Thanks for the extra information.
From what you describe, it does not sound as though the problem is a stroke - normally if there has been a problem with the brain such a stroke then it affects the eyes, mobility etc. This sounds like something more local to the mouth/side of the head.
Without seeing your dog it is difficult to say what is going on - could he have banged his head, been bitten by another dog or chewed up something that has caused trauma to his mouth/head? The salivation probably reflects pain and the inability to close the mouth, and whether the ear is sore or there is nerve damage there it is difficult to tell. He really needs a thorough exam of this area, possibly under a sedation or anaesthetic so that everything can be seen more easily and the jaw manipulated without causing him any discomfort.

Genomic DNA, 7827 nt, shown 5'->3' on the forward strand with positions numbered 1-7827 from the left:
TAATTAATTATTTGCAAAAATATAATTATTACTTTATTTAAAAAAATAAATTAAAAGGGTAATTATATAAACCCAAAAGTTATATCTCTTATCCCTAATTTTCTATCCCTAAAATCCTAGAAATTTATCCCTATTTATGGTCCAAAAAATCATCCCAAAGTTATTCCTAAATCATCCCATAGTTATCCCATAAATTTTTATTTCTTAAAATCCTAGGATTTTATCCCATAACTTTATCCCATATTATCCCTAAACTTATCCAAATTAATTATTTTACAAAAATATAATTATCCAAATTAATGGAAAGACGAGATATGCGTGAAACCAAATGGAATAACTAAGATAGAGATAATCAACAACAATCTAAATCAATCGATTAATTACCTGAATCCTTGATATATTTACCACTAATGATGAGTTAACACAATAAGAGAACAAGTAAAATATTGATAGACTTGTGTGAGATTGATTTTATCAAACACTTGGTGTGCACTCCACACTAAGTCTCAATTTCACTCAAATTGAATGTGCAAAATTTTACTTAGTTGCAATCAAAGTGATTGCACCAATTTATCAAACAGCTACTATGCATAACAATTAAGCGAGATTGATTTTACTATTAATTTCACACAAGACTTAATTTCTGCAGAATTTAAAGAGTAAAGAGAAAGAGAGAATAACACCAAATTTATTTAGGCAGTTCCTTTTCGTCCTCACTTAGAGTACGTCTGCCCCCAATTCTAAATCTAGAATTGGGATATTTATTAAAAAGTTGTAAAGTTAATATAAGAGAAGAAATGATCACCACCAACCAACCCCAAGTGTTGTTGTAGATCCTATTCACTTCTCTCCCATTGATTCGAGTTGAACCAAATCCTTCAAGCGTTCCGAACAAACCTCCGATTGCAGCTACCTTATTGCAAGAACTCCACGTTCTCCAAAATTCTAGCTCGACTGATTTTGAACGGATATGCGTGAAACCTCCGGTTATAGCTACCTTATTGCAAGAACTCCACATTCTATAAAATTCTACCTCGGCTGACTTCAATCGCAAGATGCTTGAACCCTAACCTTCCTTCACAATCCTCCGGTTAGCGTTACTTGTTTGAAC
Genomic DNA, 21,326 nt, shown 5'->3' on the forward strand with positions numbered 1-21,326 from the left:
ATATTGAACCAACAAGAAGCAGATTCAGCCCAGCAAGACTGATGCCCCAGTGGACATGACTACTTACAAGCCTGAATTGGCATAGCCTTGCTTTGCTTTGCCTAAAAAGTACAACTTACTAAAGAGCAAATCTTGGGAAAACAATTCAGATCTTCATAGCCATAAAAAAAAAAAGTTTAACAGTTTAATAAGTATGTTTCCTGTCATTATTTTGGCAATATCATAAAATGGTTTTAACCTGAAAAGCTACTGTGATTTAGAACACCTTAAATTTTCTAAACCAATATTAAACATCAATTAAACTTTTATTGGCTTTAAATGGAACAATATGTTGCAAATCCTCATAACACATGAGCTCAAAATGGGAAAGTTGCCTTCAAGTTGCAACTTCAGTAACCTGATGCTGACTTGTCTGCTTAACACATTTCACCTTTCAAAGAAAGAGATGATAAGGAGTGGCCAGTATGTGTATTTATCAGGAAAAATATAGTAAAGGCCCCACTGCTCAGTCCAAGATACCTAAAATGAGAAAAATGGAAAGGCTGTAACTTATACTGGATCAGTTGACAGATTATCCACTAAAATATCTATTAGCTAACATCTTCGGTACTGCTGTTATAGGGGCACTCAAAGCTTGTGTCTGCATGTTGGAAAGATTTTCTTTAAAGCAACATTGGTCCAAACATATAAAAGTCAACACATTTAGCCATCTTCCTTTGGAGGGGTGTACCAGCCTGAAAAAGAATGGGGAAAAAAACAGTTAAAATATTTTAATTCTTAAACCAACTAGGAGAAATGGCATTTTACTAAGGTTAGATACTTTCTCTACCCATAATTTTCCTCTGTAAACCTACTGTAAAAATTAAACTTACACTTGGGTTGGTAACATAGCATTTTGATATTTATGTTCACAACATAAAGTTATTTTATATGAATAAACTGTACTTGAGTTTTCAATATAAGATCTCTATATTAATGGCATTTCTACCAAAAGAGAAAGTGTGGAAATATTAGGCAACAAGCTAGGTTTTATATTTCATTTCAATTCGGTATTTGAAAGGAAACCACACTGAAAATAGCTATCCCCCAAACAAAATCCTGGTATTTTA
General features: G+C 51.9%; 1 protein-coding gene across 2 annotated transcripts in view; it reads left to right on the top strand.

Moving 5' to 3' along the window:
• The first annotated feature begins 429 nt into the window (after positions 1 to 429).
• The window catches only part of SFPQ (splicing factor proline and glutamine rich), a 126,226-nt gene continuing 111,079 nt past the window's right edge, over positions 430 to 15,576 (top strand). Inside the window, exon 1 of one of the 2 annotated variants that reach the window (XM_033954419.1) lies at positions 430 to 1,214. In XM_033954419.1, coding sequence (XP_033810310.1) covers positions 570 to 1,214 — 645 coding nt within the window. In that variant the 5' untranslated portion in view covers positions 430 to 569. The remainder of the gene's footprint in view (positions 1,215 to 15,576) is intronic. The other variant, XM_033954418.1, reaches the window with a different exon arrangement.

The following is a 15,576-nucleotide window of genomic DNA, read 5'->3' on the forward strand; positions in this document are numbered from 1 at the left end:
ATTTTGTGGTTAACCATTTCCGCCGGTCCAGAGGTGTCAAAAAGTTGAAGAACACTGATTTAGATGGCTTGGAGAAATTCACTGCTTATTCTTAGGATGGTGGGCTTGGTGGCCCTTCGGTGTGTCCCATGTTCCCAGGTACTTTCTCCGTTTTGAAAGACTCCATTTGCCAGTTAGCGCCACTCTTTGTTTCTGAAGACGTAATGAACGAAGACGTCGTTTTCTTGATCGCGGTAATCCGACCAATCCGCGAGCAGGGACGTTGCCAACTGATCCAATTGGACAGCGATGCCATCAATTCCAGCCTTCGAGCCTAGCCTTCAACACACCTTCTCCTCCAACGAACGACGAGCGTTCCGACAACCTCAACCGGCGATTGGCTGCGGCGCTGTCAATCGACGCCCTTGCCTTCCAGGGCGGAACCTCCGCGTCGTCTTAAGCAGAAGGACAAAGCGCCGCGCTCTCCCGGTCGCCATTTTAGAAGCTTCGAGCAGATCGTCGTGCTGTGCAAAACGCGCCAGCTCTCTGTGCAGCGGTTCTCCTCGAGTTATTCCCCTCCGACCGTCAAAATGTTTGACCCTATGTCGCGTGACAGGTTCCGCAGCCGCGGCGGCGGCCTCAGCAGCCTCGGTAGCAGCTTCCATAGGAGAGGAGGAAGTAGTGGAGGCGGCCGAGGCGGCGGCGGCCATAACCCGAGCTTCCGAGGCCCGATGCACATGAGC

I agree that he needs to eat soon, and if he can't keep food in his mouth then he probably can't drink properly either, so he does need veterinary attention soon. Rather than the children being concerned about a vet wanting to put him to sleep, I would say that the sooner he is examined and treated, the better his chances of getting better by a very long way. Whatever is going on in there needs looking at.
I'm sorry that I can't tell you exactly what is going on, this does sound pretty unusual, but given the severity of the signs, I don't think it is likely to resolve on its own.